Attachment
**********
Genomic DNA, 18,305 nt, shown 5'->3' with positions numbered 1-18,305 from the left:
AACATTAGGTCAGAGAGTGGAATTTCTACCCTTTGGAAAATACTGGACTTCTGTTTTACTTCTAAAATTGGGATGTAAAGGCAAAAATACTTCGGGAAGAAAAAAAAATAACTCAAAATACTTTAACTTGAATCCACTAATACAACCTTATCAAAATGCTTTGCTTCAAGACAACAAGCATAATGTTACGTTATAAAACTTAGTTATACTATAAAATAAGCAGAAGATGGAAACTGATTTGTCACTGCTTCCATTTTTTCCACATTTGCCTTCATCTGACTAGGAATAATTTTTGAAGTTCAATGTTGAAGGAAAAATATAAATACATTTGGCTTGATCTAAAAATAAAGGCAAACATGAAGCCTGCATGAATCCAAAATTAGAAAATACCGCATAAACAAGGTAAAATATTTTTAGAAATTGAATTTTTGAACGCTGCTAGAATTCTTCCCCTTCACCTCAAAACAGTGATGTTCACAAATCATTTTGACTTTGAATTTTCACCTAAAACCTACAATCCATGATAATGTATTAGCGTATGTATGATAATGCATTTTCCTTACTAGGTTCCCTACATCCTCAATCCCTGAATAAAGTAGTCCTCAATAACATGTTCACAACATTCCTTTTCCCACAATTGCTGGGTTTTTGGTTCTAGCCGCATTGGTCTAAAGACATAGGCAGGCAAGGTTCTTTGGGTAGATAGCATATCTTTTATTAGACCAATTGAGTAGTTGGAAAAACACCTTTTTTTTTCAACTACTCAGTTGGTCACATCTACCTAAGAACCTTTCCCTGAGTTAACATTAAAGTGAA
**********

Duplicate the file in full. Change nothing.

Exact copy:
Genomic DNA, 18,305 nt, shown 5'->3' with positions numbered 1-18,305 from the left:
AACATTAGGTCAGAGAGTGGAATTTCTACCCTTTGGAAAATACTGGACTTCTGTTTTACTTCTAAAATTGGGATGTAAAGGCAAAAATACTTCGGGAAGAAAAAAAAATAACTCAAAATACTTTAACTTGAATCCACTAATACAACCTTATCAAAATGCTTTGCTTCAAGACAACAAGCATAATGTTACGTTATAAAACTTAGTTATACTATAAAATAAGCAGAAGATGGAAACTGATTTGTCACTGCTTCCATTTTTTCCACATTTGCCTTCATCTGACTAGGAATAATTTTTGAAGTTCAATGTTGAAGGAAAAATATAAATACATTTGGCTTGATCTAAAAATAAAGGCAAACATGAAGCCTGCATGAATCCAAAATTAGAAAATACCGCATAAACAAGGTAAAATATTTTTAGAAATTGAATTTTTGAACGCTGCTAGAATTCTTCCCCTTCACCTCAAAACAGTGATGTTCACAAATCATTTTGACTTTGAATTTTCACCTAAAACCTACAATCCATGATAATGTATTAGCGTATGTATGATAATGCATTTTCCTTACTAGGTTCCCTACATCCTCAATCCCTGAATAAAGTAGTCCTCAATAACATGTTCACAACATTCCTTTTCCCACAATTGCTGGGTTTTTGGTTCTAGCCGCATTGGTCTAAAGACATAGGCAGGCAAGGTTCTTTGGGTAGATAGCATATCTTTTATTAGACCAATTGAGTAGTTGGAAAAACACCTTTTTTTTTCAACTACTCAGTTGGTCACATCTACCTAAGAACCTTTCCCTGAGTTAACATTAAAGTGAA